Am I the only one who feels like Christmas is a mad sprint to the finish line?
Trees – must be lit so they look magical and have the proper mix of beautiful ornaments and handmade ones – must allow children to decorate – but not really – but not hover – but make sure it looks good – but “enjoy the time together”
Outdoors – must look festive – must find ways to get husband to participate without him acting like a cat heading for the bathtub – again – sparkly – magic – must be done yourself – but look professional
Gifts – so many to buy – and hide – and wrap – and ensure that both the dollar value, quantity and relative size is exactly equal as determined by child logic
Cards – Step 1: Take perfect picture Step 2: Order perfect card (worry that you are ruining environment, hate that they are so expensive, order anyway) Step 3: Manage list that roughly resembles a corporate database (knowledge of Excel a plus) Step 4: Write something personal so that they don’t feel like direct marketing pieces for your children Step 5: Stuff, seal, stamp send
Every year I make it to Christmas morning a shell of my former self. I’m tired, I’m teary eyed, I’m worried that I didn’t make Christmas “magical enough” for my kids. I know I didn’t enjoy getting there. I doubt they enjoyed being with me for the ride.
This year on my 50th birthday I made a promise to myself that I would no longer do things I thought I SHOULD do, but would instead do things I WANT to do.
Things I want to do instead of assembling cards like some sort of piece work factory slave:
Make the time to visit our old neighbor Shirley who lives alone and would crochet blankets for my children. I’ve been “too busy” to see her. This year I’m taking a plant and some cocoa and making the time.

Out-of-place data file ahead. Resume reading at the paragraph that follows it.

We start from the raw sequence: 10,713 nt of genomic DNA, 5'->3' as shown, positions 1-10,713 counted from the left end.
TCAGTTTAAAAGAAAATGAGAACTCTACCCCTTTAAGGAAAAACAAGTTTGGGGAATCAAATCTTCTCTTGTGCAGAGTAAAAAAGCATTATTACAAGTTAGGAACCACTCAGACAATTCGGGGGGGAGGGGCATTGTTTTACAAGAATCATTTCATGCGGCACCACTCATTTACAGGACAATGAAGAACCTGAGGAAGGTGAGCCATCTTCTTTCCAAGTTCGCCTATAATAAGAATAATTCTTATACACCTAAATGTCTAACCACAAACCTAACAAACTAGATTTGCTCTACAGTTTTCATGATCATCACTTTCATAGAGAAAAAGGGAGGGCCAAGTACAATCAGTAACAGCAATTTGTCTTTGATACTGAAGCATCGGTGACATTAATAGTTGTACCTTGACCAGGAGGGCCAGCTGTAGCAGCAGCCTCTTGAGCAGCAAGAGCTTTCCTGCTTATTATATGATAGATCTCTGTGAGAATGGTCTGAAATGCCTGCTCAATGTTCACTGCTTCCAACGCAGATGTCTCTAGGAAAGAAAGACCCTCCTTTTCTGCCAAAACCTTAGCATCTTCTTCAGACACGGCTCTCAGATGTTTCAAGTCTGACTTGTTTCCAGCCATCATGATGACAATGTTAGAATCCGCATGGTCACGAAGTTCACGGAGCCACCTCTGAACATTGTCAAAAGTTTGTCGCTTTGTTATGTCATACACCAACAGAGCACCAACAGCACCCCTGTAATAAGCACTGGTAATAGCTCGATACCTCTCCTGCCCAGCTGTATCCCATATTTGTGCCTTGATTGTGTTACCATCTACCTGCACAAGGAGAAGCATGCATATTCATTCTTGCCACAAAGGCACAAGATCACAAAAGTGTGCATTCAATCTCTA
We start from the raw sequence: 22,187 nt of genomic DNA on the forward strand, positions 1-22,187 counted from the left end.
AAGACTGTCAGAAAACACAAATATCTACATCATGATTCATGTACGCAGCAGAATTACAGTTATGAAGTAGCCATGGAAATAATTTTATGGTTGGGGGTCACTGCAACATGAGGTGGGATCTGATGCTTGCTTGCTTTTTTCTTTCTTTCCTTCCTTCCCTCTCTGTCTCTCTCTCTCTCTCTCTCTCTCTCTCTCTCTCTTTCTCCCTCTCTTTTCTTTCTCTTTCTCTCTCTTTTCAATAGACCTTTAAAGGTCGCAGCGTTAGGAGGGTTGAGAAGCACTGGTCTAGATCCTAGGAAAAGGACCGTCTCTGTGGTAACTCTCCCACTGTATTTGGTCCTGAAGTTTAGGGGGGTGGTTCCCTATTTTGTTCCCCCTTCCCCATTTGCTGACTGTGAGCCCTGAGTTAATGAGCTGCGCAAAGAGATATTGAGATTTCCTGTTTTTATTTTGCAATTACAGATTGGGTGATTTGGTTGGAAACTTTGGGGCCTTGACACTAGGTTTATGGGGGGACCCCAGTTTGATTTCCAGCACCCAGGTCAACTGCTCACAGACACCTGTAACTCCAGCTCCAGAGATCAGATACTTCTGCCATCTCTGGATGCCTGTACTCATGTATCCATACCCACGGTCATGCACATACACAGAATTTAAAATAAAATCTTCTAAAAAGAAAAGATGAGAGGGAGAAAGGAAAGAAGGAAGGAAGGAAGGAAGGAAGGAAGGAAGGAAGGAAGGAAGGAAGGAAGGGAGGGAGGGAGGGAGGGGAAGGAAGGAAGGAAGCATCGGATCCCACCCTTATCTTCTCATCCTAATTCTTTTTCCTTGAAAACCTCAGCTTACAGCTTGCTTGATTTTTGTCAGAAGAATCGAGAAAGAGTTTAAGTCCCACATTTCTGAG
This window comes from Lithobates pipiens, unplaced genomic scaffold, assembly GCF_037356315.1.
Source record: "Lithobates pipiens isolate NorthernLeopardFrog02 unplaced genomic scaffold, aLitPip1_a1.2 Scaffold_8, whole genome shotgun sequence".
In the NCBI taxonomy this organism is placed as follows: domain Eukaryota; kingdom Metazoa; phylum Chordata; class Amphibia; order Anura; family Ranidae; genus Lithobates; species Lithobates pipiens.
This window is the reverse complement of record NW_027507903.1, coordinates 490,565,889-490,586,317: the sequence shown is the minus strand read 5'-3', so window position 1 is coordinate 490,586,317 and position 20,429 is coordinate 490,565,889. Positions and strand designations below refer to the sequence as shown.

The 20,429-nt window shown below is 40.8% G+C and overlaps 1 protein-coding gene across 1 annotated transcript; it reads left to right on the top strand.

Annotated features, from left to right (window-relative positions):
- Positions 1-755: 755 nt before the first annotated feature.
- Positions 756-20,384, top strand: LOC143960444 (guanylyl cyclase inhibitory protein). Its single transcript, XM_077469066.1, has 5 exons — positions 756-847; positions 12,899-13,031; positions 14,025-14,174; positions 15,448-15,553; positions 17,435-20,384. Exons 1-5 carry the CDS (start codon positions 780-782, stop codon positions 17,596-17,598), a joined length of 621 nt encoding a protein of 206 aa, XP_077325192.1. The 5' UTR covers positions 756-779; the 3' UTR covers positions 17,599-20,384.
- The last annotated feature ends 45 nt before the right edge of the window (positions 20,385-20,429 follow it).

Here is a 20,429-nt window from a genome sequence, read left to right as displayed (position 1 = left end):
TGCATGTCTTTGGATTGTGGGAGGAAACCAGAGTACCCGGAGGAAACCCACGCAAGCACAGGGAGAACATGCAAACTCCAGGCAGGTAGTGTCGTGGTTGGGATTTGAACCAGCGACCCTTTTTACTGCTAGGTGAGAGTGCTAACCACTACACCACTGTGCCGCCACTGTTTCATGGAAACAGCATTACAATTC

Help at our church this week preparing food for the Homeless Shelter and taking Wilson to help serve.
Make thoughtful gifts for the people I love the most instead of finding whatever can be overnighted on Amazon.
Take the kids skating in the city. Every year I’m “too busy” – buying, wrapping, sending – soon they’ll be gone and I will have missed this precious time.
Keaton wants to “do something Christmas-y” every day. I don’t think his idea of Christmas cheer is licking envelopes. I know it’s not mine.
So here are the photos we took for our Christmas card. You might notice some children that don’t belong to me, Nell and Jane have grown up with my kids and are as much a part of the Evans family as anyone can be so this year we photographed them together.
I think we all need to give ourselves a break. Do the things we want to do, not the things we think we should do. I hope you all have the Merriest of Christmases and enjoy the blessing of being alive. This quote was part of our sermon last Sunday and it really hit a nerve with me. What is it I want to do with my precious time? I’m not always sure of the answer, but I know that this year it doesn’t involve “The Perfect Christmas Card”.
“Tell me, what is it you plan to do with your one wild and precious life?” ~ Mary Oliver